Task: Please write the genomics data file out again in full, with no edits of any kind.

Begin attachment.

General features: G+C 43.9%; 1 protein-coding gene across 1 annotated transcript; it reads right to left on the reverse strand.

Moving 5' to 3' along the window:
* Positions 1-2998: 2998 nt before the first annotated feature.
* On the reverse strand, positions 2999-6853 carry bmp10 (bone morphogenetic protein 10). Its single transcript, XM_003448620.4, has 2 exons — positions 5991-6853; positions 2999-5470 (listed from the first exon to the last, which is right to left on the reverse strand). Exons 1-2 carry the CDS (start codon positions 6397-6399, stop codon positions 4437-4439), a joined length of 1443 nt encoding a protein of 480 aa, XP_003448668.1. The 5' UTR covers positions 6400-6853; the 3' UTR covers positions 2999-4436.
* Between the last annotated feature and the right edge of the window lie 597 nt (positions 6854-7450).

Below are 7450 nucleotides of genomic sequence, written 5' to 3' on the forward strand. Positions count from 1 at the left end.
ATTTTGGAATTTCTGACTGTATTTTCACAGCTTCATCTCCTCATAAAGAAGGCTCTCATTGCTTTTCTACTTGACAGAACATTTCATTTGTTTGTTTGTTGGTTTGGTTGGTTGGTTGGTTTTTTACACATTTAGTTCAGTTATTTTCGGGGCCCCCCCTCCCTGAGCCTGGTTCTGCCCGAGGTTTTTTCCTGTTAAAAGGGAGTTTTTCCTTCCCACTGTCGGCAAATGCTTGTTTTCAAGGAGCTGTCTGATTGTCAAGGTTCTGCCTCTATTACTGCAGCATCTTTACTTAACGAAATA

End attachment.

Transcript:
General features: G+C 43.9%; 1 protein-coding gene across 1 annotated transcript; it reads right to left on the reverse strand.

Moving 5' to 3' along the window:
* Positions 1-2998: 2998 nt before the first annotated feature.
* On the reverse strand, positions 2999-6853 carry bmp10 (bone morphogenetic protein 10). Its single transcript, XM_003448620.4, has 2 exons — positions 5991-6853; positions 2999-5470 (listed from the first exon to the last, which is right to left on the reverse strand). Exons 1-2 carry the CDS (start codon positions 6397-6399, stop codon positions 4437-4439), a joined length of 1443 nt encoding a protein of 480 aa, XP_003448668.1. The 5' UTR covers positions 6400-6853; the 3' UTR covers positions 2999-4436.
* Between the last annotated feature and the right edge of the window lie 597 nt (positions 6854-7450).

Below are 7450 nucleotides of genomic sequence, written 5' to 3' on the forward strand. Positions count from 1 at the left end.
ATTTTGGAATTTCTGACTGTATTTTCACAGCTTCATCTCCTCATAAAGAAGGCTCTCATTGCTTTTCTACTTGACAGAACATTTCATTTGTTTGTTTGTTGGTTTGGTTGGTTGGTTGGTTTTTTACACATTTAGTTCAGTTATTTTCGGGGCCCCCCCTCCCTGAGCCTGGTTCTGCCCGAGGTTTTTTCCTGTTAAAAGGGAGTTTTTCCTTCCCACTGTCGGCAAATGCTTGTTTTCAAGGAGCTGTCTGATTGTCAAGGTTCTGCCTCTATTACTGCAGCATCTTTACTTAACGAAATA